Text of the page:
India produces a large number of scholars and research professionals. Even though having a huge potential for scholarly research, most of the research done by Indian scholars goes unnoticed because of the two main problems brought up by Subbiah Arunachalam at the ELPUB 2008 Conference on Electronic Publishing – Toronto, Canada, which are:
ACCESS: They find it difficult to access the research done by other scientists all over the world. Because of the ever increasing costs of international journals, Indian libraries cannot afford to subscribe to key journals needed by their users. Thus, many scientists in India are forced to work in a situation of information poverty.
VISIBILITY: Other researchers are unable to access what Indian researchers are doing, leading to low visibility and low use of their work. As Indian scientists publish their own research in thousands of journals, small and big, from around the world, their work is often not noticed by others elsewhere, even within India, working in the same and related areas.
But the recent initiatives in the world of Information by the initiation of Open Access, the situation in India has been improving. Most common example discussed is of the Journal of PostGraduate Medicine, a quarterly journal, which benefited and improved many folds and attracts close to 100,000 visitors with more than 110,000 article downloads per month. The increased accessibility and visibility has also increased the citations received by this journal. Recent studies show the data about how the position of India has been elevating in the world of scholarly communication. India is marking it’s position in the world by making most of the journals open access, which previously suffered from ‘low circulation – low visibility – low impact factor’ syndrome. Increasing number of Institutional repositories in India, has also contributed towards it’s visibility.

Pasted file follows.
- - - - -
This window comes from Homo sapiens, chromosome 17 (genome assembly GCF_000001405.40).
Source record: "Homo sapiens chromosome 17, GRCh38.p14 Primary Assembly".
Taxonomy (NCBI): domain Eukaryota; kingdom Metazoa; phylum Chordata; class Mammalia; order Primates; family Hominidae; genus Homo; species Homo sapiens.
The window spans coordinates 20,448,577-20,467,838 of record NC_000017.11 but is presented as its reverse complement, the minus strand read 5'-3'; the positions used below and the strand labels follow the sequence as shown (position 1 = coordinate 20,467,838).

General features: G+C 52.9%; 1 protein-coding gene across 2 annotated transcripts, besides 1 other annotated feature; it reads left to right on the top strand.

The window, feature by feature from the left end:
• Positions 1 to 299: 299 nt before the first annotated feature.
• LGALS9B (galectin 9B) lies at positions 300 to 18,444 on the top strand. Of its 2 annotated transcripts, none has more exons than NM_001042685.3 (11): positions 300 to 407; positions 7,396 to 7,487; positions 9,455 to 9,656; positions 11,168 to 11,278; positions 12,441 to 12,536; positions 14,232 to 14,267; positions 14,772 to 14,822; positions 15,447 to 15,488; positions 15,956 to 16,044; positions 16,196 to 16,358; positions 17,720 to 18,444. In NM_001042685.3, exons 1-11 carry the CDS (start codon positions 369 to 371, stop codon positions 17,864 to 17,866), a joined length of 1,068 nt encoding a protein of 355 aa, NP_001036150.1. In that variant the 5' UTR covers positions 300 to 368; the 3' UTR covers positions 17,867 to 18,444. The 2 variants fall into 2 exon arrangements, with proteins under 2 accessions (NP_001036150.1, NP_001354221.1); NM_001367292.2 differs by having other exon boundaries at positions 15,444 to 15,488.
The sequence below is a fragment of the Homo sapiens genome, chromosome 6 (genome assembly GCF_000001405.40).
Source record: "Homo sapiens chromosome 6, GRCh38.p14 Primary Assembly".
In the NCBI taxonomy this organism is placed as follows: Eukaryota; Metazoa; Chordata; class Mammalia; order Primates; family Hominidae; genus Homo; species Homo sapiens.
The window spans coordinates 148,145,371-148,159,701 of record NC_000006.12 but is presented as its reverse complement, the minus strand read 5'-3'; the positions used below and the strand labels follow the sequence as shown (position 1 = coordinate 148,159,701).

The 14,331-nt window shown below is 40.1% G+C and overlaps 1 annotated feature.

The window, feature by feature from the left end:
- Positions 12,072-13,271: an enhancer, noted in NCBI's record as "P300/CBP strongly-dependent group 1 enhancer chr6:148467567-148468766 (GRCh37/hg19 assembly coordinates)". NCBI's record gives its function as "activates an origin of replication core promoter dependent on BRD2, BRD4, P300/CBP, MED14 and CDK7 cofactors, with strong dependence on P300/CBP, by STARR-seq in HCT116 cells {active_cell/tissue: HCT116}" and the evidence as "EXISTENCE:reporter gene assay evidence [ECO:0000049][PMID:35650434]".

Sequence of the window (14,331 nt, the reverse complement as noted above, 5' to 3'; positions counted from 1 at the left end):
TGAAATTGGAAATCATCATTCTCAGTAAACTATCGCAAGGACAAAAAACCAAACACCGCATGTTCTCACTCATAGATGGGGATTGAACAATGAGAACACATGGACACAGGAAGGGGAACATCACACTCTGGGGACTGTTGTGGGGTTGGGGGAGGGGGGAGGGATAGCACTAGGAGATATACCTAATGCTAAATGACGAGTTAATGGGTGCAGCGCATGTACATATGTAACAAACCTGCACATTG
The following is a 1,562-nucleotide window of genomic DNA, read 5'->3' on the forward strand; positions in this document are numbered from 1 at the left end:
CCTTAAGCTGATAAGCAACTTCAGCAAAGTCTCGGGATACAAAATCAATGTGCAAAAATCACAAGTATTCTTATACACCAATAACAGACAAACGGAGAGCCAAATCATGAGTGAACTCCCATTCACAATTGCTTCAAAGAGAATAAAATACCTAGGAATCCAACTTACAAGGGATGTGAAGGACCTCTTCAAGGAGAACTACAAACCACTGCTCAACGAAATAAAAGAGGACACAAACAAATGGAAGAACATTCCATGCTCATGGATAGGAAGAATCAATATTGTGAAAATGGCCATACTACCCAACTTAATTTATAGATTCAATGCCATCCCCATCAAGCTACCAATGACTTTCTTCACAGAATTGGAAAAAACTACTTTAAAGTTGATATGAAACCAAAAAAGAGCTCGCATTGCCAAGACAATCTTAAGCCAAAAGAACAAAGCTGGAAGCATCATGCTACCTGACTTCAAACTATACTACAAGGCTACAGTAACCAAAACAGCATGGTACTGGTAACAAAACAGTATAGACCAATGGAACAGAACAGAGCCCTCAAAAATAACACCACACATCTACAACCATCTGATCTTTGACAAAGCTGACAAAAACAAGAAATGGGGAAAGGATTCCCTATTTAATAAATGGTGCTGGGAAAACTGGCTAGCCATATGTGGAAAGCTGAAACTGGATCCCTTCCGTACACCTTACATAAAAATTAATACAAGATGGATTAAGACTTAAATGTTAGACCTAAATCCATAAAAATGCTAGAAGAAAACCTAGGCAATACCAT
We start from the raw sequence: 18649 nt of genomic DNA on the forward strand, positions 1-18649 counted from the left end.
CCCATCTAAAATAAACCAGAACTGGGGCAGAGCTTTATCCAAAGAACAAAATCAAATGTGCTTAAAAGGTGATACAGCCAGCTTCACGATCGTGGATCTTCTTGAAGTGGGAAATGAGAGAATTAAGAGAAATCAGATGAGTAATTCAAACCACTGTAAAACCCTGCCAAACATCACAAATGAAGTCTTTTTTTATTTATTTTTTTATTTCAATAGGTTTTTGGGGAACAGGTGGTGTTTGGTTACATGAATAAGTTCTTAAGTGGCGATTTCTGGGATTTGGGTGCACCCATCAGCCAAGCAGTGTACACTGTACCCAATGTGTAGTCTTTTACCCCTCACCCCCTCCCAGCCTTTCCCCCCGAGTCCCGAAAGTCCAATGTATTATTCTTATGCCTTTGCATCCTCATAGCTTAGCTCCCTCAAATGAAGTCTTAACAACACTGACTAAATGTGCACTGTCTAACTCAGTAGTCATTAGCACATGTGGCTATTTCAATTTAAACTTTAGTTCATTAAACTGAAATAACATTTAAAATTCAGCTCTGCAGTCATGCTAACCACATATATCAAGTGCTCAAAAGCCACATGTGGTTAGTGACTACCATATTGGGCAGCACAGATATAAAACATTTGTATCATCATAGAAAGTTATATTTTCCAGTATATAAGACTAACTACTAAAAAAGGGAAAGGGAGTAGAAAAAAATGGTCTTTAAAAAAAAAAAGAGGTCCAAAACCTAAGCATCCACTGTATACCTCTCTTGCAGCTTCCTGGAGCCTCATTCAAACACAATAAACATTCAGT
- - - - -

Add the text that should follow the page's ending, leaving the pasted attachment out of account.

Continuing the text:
An article by Mukhaji B. and Mal B. “India’s efforts in open access publishing” provides the list of all the open access journals, their position in DOAJ and number of citations per year. The article also provides an interesting set of sub-fields and journals related to it. It comes as a shock that India, being the foremost Agricultural country has almost one to none open access journals related to it and no wonder is far below average in producing scholarly content in the field of Agriculture. Even so, recent developments in making the research content of CIGAR open access, might have a significant effect on India as well.